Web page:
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Vanderbilt Football: 2018 Commodores Preview and Prediction

Kyle Shurmur, Vanderbilt Football

Kyle Shurmur, Vanderbilt Football

After a promising close to the 2016 season, Vanderbilt took a step back in 2017. The Commodores were outgained by 124.5 yards per game in league action and won only one SEC game. Senior QB Kyle Shurmur returns to lead the way after throwing for 26 TDs last year, but standout running back Ralph Webb and three of the top receivers have departed. Transfers Ke'Shawn Vaughn (running back) and Alex Stump (receiver) will be counted on for immediate help. Derek Mason is handing the defensive play-calling duties to former Stanford assistant Jason Tarver after the defense gave up 6.9 yards per play in SEC games last fall. This unit returns only four starters, struggled to stop the run and generated just nine takeaways. Vanderbilt will have a tough time staying out of the SEC East cellar without significant improvement on defense.

Previewing Vanderbilt Football's Offense for 2018

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Vanderbilt Football/SEC Magazine

Vanderbilt's passing attack was greatly improved in 2017 thanks in large part to the emergence of Kyle Shurmur in his second full season as the starter. The Commodores ranked fourth in the league with 243.6 passing yards per game -- their highest total since Jay Cutler's senior season in 2005 -- and mercifully ended a four-year streak in which they threw more interceptions than TD passes.

Vanderbilt's struggles in the running game were one of the more surprising developments last fall. Despite the return of tailback Ralph Webb -- the school's all-time leading rusher after three seasons -- and three starters on the offensive line, Vanderbilt ranked last in the SEC with 107.2 yards per game (down from 164.2 in 2016). Ke'Shawn Vaughn, a Nashville native who transferred to Vanderbilt after two years at Illinois, is the frontrunner to replace Webb as the No. 1 back. Vaughn rushed for 723 yards as a true freshman in 2015 before falling out of favor with the new staff in Champaign.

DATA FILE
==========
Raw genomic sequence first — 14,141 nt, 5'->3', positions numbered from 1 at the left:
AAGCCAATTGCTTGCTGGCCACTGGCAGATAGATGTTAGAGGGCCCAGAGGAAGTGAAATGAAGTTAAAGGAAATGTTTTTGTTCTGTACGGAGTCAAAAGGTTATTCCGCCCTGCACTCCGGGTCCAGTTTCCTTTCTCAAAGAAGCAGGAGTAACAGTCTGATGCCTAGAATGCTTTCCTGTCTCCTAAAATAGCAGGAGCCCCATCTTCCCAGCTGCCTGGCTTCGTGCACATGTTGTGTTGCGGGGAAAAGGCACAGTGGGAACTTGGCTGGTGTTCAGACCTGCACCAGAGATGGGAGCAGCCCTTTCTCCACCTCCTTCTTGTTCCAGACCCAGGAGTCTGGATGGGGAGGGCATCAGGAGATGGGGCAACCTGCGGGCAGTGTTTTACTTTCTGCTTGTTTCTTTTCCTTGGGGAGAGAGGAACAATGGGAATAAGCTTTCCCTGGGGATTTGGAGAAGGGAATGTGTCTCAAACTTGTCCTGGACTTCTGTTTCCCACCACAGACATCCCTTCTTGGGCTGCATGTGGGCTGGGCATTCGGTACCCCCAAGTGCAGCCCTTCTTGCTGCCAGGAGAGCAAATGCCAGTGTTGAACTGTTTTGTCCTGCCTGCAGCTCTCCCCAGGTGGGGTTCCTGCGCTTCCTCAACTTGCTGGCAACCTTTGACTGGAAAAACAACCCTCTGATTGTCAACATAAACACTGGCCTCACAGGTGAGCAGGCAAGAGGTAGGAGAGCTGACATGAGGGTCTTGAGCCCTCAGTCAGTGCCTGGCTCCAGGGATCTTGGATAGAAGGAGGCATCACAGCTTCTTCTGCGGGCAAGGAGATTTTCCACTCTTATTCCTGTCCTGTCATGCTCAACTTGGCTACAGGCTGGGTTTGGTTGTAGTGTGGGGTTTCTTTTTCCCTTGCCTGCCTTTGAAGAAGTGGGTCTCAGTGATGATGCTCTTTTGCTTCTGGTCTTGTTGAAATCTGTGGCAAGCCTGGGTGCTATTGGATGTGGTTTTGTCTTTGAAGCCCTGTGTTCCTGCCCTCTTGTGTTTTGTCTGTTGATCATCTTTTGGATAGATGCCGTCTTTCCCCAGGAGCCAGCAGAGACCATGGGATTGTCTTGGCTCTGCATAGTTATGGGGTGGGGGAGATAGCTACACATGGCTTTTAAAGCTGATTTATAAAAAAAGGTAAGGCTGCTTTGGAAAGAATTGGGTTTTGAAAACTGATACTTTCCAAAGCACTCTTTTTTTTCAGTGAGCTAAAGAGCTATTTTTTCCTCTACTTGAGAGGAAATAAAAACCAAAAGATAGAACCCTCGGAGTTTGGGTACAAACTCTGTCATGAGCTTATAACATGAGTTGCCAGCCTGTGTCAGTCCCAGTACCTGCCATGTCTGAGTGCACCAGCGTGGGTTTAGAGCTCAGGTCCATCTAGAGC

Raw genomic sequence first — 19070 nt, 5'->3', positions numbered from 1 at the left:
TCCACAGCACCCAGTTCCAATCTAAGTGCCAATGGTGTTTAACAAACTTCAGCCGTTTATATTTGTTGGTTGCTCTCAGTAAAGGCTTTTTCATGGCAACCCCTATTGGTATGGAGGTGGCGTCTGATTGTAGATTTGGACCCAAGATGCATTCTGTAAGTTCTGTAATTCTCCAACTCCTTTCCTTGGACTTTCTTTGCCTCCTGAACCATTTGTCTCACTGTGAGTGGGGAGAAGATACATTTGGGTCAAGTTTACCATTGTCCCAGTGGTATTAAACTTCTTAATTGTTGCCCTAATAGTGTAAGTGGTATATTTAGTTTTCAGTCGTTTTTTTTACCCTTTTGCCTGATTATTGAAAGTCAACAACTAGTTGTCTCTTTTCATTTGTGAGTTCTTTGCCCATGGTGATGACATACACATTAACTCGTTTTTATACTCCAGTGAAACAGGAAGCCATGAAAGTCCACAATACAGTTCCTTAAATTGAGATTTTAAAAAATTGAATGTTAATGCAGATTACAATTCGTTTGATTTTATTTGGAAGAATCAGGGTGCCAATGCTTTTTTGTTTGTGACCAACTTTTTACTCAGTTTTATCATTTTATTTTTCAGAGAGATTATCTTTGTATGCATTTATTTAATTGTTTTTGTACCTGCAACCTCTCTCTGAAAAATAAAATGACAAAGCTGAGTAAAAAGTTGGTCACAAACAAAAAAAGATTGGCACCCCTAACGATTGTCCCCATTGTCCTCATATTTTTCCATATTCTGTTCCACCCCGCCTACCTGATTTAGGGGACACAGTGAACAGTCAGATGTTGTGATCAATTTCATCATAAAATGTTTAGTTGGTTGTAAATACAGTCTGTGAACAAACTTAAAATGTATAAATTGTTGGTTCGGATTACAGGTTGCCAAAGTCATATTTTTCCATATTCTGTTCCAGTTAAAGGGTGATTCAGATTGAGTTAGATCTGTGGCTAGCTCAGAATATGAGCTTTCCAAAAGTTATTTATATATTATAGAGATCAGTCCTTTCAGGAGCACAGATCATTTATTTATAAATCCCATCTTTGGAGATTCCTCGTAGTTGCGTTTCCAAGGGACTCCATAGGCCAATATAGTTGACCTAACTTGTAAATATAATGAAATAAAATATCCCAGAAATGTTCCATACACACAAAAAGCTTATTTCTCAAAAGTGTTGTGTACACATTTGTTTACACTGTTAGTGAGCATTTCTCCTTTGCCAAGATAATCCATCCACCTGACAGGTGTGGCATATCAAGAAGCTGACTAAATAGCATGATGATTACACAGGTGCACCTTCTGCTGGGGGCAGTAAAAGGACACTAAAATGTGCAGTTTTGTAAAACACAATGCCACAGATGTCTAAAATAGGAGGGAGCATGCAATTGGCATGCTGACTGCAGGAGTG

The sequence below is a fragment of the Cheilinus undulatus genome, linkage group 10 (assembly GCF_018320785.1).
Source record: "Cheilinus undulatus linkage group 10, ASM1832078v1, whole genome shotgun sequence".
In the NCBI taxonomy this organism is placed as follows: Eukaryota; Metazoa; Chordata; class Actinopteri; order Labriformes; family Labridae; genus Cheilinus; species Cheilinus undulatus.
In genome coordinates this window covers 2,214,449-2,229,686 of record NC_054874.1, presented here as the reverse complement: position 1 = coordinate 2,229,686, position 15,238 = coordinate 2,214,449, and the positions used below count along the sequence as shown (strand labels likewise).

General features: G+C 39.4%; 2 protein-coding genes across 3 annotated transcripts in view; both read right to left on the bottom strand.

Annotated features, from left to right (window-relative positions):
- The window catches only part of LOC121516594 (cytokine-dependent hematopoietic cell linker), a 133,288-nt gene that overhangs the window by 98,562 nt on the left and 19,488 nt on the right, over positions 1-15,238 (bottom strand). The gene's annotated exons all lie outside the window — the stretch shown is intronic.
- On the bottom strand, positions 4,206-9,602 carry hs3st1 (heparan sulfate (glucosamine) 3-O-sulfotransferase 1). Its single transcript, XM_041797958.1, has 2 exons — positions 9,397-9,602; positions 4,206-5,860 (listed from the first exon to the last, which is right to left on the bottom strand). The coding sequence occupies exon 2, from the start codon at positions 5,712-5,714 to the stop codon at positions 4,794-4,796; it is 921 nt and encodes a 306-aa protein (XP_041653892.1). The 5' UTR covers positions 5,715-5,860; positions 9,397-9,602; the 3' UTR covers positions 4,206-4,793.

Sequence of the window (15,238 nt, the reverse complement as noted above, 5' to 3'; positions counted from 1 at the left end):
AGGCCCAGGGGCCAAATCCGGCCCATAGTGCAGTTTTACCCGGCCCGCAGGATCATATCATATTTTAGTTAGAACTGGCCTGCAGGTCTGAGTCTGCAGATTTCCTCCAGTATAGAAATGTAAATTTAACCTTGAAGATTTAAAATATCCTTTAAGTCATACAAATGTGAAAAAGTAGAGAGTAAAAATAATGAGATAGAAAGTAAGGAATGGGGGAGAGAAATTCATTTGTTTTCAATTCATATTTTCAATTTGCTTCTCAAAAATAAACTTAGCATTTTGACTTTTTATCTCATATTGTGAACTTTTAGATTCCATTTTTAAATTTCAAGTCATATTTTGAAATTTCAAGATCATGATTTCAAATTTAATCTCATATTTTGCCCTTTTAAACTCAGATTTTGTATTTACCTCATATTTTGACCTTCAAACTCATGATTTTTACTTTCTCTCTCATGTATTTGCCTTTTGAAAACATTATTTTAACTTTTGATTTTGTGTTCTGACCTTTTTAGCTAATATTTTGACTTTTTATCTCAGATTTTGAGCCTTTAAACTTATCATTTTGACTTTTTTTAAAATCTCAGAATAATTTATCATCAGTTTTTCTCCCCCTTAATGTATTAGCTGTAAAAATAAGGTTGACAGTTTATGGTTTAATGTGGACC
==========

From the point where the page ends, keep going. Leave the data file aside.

C.J. Duncan and Trent Sherfield became only the second pair of wide receivers in school history to each catch at least 50 passes in a season. Both have graduated, leaving junior Kalija Lipscomb as the clear-cut No. 1 target. Tight end Jared Pinkney has been considered one of the most talented players since he arrived on campus, but he's caught only 44 passes in two seasons.

All five starters and all but one reserve return on an offensive line that did a solid job in pass protection but struggled in the run game.

Previewing Vanderbilt Football's Defense for 2018

Three games into the 2017 season, Vanderbilt led the nation in both total defense (198.3 ypg) and scoring defense (4.3 ppg) en route to a 3-0 start. The team's defensive fortunes, however, took a dramatic turn for the worse as SEC play commenced. They allowed 59 points in a shutout loss to Alabama in Week 4 and proceeded to set an SEC record by allowing 346 points (43.3 per game) in the eight-game schedule.

Derek Mason responded to the struggles by hiring Jason Tarver, a former colleague at Stanford, as the team's defensive coordinator. Tarver, who spent the last six years in the NFL, inherits a defense that returns four starters and has significant issues on every level.

There's cautious optimism that things will be better on the defensive line. Despite the loss of Nifae Lealao, the unit's only 300-pounder, Vanderbilt should have more size along the front. The linebacking corps will be led by Charles Wright, who emerged as the Dores' best pass rusher (9.0 sacks) in his first season as a starter. Cornerback Joejuan Williams, one of the top recruits in school history, is the best player on the defense.

Previewing Vanderbilt Football's Specialists for 2018

The special teams will have an almost entirely new look in 2018: New coach (Shawn Mennenga), new kicker (freshman Javan Rice or walk-on Ryley Guay), and new punter (grad transfer Parker Thome).

Final Analysis

The overall win total dropped by only one game from 2016 to 2017, but a deeper dive into the numbers reveals that the Commodores took a significant step back in Mason's fourth season. To get his team back into the bowl picture -- and to stay off the hot seat -- Mason will need to solve the Commodores' defensive issues. Even if Shurmur and the offense continue to progress -- a realistic proposition with an improved offensive line and the addition of Vaughn in the backfield -- Vanderbilt will struggle to stay out of the SEC East cellar if the defense is allowing 40-plus points in league games.

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